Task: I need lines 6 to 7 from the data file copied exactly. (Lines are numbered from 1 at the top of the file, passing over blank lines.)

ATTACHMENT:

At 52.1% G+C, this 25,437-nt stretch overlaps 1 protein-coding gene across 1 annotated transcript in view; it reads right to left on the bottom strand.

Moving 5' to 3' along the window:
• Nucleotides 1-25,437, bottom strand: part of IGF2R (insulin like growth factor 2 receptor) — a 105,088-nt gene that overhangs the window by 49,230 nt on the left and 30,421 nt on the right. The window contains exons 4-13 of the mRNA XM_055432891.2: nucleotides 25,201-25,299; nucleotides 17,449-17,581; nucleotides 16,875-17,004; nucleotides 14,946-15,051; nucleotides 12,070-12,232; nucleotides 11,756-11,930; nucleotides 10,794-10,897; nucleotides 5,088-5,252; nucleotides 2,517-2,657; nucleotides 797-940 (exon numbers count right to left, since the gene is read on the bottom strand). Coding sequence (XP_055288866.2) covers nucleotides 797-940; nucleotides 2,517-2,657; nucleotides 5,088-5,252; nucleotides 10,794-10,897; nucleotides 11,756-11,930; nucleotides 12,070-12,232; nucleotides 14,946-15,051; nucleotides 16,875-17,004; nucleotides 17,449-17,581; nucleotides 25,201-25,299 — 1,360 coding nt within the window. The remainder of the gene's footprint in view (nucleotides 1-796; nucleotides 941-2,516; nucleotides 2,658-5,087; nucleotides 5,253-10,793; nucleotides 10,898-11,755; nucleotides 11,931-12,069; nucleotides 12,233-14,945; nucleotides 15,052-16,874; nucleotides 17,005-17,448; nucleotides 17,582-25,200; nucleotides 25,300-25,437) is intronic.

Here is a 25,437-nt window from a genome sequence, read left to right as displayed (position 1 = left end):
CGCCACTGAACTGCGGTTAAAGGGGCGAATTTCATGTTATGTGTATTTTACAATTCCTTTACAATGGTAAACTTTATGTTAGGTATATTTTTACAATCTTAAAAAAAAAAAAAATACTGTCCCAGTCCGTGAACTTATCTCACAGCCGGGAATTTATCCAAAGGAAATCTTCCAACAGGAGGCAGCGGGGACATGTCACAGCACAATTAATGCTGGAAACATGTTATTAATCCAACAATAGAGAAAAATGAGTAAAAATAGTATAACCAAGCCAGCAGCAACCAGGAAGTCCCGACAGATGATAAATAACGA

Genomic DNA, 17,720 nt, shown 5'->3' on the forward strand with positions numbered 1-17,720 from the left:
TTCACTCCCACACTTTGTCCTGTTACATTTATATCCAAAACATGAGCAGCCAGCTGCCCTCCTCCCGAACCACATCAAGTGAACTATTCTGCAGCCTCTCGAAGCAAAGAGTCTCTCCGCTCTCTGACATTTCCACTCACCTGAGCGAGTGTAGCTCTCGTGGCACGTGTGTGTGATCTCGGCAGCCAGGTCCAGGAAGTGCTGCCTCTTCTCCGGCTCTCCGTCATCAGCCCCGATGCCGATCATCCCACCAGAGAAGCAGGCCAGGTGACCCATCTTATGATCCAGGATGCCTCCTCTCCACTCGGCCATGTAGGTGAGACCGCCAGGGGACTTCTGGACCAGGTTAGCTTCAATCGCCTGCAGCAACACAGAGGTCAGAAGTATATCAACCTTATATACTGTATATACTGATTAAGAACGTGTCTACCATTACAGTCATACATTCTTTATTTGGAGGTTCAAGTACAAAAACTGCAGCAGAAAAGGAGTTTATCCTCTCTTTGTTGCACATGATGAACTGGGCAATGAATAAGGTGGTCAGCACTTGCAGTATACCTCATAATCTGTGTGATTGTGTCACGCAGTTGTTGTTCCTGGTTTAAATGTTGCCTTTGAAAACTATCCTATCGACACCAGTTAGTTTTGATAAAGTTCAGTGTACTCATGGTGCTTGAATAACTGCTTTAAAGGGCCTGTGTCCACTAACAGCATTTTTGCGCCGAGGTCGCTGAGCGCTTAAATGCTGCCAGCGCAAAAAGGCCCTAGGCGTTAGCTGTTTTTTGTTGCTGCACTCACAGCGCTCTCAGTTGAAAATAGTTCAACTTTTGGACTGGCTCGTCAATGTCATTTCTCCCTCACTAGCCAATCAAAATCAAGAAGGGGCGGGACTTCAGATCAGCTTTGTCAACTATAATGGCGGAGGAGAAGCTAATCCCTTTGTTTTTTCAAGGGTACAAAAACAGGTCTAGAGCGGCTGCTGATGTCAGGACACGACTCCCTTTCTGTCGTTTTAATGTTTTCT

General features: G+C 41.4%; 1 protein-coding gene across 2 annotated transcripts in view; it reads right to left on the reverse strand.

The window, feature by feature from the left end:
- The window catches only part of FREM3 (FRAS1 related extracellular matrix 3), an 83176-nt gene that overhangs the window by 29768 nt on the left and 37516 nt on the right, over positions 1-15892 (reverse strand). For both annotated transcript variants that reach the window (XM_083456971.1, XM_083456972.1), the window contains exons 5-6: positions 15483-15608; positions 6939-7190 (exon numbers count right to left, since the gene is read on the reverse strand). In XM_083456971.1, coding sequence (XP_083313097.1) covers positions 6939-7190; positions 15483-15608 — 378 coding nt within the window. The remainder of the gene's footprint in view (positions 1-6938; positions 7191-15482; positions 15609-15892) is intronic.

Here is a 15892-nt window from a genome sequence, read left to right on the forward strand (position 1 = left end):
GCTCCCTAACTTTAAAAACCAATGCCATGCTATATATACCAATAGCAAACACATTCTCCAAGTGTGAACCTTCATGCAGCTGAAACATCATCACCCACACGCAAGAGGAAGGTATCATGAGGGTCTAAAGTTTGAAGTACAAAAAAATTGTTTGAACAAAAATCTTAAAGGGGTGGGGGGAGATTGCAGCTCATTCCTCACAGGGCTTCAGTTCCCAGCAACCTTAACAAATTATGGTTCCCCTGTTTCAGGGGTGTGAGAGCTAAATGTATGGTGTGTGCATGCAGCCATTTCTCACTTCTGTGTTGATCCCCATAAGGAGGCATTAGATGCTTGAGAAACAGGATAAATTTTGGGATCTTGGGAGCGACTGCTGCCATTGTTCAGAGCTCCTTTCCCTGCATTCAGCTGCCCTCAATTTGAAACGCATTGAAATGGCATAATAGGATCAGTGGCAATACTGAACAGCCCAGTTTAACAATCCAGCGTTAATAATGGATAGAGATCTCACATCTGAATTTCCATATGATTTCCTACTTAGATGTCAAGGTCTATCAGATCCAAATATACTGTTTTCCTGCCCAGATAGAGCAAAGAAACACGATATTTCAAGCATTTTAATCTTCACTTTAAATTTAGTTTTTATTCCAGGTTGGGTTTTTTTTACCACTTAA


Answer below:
Genomic DNA, 17,720 nt, shown 5'->3' on the forward strand with positions numbered 1-17,720 from the left:
TTCACTCCCACACTTTGTCCTGTTACATTTATATCCAAAACATGAGCAGCCAGCTGCCCTCCTCCCGAACCACATCAAGTGAACTATTCTGCAGCCTCTCGAAGCAAAGAGTCTCTCCGCTCTCTGACATTTCCACTCACCTGAGCGAGTGTAGCTCTCGTGGCACGTGTGTGTGATCTCGGCAGCCAGGTCCAGGAAGTGCTGCCTCTTCTCCGGCTCTCCGTCATCAGCCCCGATGCCGATCATCCCACCAGAGAAGCAGGCCAGGTGACCCATCTTATGATCCAGGATGCCTCCTCTCCACTCGGCCATGTAGGTGAGACCGCCAGGGGACTTCTGGACCAGGTTAGCTTCAATCGCCTGCAGCAACACAGAGGTCAGAAGTATATCAACCTTATATACTGTATATACTGATTAAGAACGTGTCTACCATTACAGTCATACATTCTTTATTTGGAGGTTCAAGTACAAAAACTGCAGCAGAAAAGGAGTTTATCCTCTCTTTGTTGCACATGATGAACTGGGCAATGAATAAGGTGGTCAGCACTTGCAGTATACCTCATAATCTGTGTGATTGTGTCACGCAGTTGTTGTTCCTGGTTTAAATGTTGCCTTTGAAAACTATCCTATCGACACCAGTTAGTTTTGATAAAGTTCAGTGTACTCATGGTGCTTGAATAACTGCTTTAAAGGGCCTGTGTCCACTAACAGCATTTTTGCGCCGAGGTCGCTGAGCGCTTAAATGCTGCCAGCGCAAAAAGGCCCTAGGCGTTAGCTGTTTTTTGTTGCTGCACTCACAGCGCTCTCAGTTGAAAATAGTTCAACTTTTGGACTGGCTCGTCAATGTCATTTCTCCCTCACTAGCCAATCAAAATCAAGAAGGGGCGGGACTTCAGATCAGCTTTGTCAACTATAATGGCGGAGGAGAAGCTAATCCCTTTGTTTTTTCAAGGGTACAAAAACAGGTCTAGAGCGGCTGCTGATGTCAGGACACGACTCCCTTTCTGTCGTTTTAATGTTTTCT